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Wednesday, February 15, 2006

eLearning Blogs - Quick Way to Find Good Ones

Someone recently posted on ASTD that they would like to know what blogs people subscribe to. Since I've only been getting really into blogging over the past couple of months, I've gone through the experience of following links from web sites / blogs. Here's the problem:
  • 50% of the links point to blogs with old content only (6 months since last post) - at least that's a pretty quick rejection.
  • If it has a recent post, then I need to scan the contents to determine if they are posting things that will interest me.
  • If they pass that test, then I go through the process of finding their RSS or Atom link and adding that content to my reader.

That takes me quite a bit of work. So I've tried to figure out how to make this easier for the next person.

Solution 1 - BlogLines

BlogLines allows you to review blogs online and has some nice features to find related blogs based on what other people are subscribing to. It also allows you to have a BlogRoll (which I've put in my template on the right).

You can check out the blogs I subscribe to at:

Of course, unless you are signed up in BlogLines, then it doesn't make subscription any easier.

Solution 2 - OPML Files

The other approach is to sign-up for a whole bunch of Blogs and slowly delete the ones you don't like. Some readers help you out with this, but I find I just push them to the bottom and delete after a while (or I just ignore them). Note: all the blogs I've got listed in my Blog and on BlogLines I think have good stuff on them (these are not in the junk pile).

Of course, to do this, you ideally could just sign up. The good news is that this is starting to become easier because of OPML files. These files contain a list of subscriptions and many readers will allow you to import and export OPML files.

Since I'm using BlogLines to track the good stuff, you can grab my subscriptions at: or click on the OPML file link on the right.

For anyone with a list of blogs, they really should be handing out OPML files to make life better.

Remaining Problem

One problem with this approach is that after you've grabbed my OPML file and imported it, if I find a new interesting blog - which I probably find about one a week - add it to my list of blogs, you won't find out about the new one.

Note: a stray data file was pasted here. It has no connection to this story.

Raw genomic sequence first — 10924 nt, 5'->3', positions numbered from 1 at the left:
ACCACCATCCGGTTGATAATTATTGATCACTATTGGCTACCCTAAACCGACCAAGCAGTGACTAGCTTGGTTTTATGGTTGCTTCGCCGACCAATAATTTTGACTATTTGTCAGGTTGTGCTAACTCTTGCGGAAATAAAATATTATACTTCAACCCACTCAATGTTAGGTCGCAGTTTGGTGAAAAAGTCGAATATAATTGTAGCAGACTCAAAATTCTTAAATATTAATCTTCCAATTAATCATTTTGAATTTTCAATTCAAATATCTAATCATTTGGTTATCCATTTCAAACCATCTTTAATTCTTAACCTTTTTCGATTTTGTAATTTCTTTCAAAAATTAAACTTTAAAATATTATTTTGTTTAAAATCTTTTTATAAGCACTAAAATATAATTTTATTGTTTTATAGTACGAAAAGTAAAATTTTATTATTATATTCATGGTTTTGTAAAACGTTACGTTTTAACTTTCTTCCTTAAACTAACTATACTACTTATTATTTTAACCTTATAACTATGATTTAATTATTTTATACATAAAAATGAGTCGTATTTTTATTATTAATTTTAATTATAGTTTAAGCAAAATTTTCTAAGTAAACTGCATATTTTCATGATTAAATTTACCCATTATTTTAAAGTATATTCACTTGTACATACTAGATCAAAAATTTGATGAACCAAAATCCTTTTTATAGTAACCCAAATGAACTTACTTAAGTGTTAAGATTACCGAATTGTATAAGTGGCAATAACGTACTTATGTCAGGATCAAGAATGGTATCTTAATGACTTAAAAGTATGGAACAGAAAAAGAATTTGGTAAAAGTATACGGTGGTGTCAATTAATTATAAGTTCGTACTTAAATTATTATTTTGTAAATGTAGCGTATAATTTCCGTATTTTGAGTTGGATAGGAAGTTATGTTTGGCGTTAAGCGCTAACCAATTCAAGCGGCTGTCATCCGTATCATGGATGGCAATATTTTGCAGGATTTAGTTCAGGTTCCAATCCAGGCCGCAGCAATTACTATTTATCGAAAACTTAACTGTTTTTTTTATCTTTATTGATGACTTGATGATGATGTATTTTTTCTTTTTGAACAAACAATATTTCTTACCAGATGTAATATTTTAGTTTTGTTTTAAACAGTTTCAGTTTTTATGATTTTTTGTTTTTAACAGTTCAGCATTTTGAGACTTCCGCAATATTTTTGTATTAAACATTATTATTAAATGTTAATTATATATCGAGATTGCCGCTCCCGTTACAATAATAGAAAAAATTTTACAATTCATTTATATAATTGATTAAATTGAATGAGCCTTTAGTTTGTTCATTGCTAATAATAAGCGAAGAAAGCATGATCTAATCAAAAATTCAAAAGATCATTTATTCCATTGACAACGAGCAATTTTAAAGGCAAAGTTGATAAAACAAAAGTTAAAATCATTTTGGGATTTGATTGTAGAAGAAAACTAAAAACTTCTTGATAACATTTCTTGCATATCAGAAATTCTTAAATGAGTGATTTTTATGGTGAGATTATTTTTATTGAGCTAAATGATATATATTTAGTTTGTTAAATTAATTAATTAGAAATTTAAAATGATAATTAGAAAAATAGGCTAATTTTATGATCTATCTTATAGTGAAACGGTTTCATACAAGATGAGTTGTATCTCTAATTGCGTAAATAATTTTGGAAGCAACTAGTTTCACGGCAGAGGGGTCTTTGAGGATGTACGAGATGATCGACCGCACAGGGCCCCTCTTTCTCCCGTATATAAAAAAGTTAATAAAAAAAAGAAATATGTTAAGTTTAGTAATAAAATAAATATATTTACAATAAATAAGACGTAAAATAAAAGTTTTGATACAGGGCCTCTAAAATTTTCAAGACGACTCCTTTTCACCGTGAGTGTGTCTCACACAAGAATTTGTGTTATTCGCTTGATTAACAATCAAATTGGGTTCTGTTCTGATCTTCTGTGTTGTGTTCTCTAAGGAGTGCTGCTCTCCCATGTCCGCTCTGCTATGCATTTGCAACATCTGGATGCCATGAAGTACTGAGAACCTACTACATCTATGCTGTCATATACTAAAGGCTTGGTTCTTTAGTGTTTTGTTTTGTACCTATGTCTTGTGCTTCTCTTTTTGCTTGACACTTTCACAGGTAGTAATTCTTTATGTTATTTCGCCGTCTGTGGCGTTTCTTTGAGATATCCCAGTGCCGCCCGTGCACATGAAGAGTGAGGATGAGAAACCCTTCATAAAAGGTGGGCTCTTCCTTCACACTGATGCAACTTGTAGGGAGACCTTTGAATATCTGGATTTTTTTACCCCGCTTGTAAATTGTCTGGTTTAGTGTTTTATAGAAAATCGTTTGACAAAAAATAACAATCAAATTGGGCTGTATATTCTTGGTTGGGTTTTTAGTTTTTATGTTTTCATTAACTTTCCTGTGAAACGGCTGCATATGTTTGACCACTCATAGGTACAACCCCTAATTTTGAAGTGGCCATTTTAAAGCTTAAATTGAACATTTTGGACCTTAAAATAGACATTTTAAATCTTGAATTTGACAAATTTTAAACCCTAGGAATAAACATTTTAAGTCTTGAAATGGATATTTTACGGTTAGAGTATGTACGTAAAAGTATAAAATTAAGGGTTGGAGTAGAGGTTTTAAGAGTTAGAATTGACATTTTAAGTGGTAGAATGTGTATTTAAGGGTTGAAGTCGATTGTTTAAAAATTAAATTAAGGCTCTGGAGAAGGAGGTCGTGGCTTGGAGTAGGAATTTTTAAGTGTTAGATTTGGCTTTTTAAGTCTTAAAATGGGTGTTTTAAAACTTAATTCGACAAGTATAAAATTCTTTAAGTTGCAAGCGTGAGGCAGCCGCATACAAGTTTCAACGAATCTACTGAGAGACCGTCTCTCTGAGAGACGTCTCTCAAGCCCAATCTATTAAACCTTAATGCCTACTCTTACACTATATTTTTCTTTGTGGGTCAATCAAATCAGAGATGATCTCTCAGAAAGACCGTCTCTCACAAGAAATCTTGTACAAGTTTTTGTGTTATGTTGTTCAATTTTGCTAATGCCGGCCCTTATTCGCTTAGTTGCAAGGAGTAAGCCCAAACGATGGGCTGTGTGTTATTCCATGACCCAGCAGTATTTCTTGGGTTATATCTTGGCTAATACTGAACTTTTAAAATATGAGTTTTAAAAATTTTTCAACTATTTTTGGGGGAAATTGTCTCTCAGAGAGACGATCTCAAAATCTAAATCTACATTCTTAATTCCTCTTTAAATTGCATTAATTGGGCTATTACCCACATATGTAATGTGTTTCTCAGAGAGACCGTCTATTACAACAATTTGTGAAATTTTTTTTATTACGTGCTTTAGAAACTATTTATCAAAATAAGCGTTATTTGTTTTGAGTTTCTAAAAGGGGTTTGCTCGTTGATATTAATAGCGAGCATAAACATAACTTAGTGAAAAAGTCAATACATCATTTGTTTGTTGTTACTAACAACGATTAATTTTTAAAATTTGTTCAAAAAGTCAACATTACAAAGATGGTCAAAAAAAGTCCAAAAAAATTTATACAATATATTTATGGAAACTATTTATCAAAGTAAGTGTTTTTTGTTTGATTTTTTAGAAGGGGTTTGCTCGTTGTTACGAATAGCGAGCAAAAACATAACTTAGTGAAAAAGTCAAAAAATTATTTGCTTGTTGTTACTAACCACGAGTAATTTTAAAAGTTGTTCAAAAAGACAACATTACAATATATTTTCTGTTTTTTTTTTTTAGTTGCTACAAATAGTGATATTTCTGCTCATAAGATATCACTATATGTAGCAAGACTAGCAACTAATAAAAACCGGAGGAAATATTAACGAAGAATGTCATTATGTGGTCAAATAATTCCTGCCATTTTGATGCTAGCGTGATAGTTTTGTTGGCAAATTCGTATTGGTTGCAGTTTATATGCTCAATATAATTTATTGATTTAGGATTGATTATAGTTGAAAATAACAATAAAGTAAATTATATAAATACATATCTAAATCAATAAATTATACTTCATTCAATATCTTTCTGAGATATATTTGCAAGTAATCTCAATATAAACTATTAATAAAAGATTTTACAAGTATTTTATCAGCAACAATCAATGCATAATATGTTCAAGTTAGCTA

Of course, I could post the blog to my blog to let you know, but it would be so nice if that was just automated. In other words, I should allow my reader to subscribe me to anything that you are reading and it will automatically update the list of blogs. It would remember the ones that I've marked as junk.

My guess is that this is where BlogLines is going (or maybe they already do it).


Kathleen Gilroy said...

You use dynamic "reading lists" to solve the problem of updating your opml collections. If you are interested in following a collection of blogs that I have put together under Learning 2.0, all you need to do is add this URL to an aggregator that can manage readings lists (we use Blogbridge):

Now if I update this list, that update will propagate to your aggregator.

Tony Karrer said...

Hi Kathleen,

I may be missing your point. I've pulled together a reading list that is updated automatically via BlogLines. Every time I add a blog, it will update the list on the right side of my page and update my OPML file.

However, my readers like me to add OPML files statically, i.e., I point the reader to the OPML file.

So, I can't tell my reader to keep checking the following OPML link to update my reading list.

Are you saying that BlogBridge does that? I thought it was more of an aggregator, but if it has automatically updates based on dynamic OPML files, I will have to check it out more closely.

Kathleen Gilroy said...

Yes. Blogbridge now has a feature called "reading lists." You build a set of feeds in what is called a guide and then you "publish" the list of feeds to an OPML URL that Blogbridge stores on its servers. You can then direct people to the URL which they can add to their aggregators. In Blogbridge you add this URL as a reading list, which means it is dynamic. So if I as the publisher of the list, add or delete anything, any subscribers to that list are updated through Blogbridge. This is why we have chosen Blogbridge as our favorite aggregator.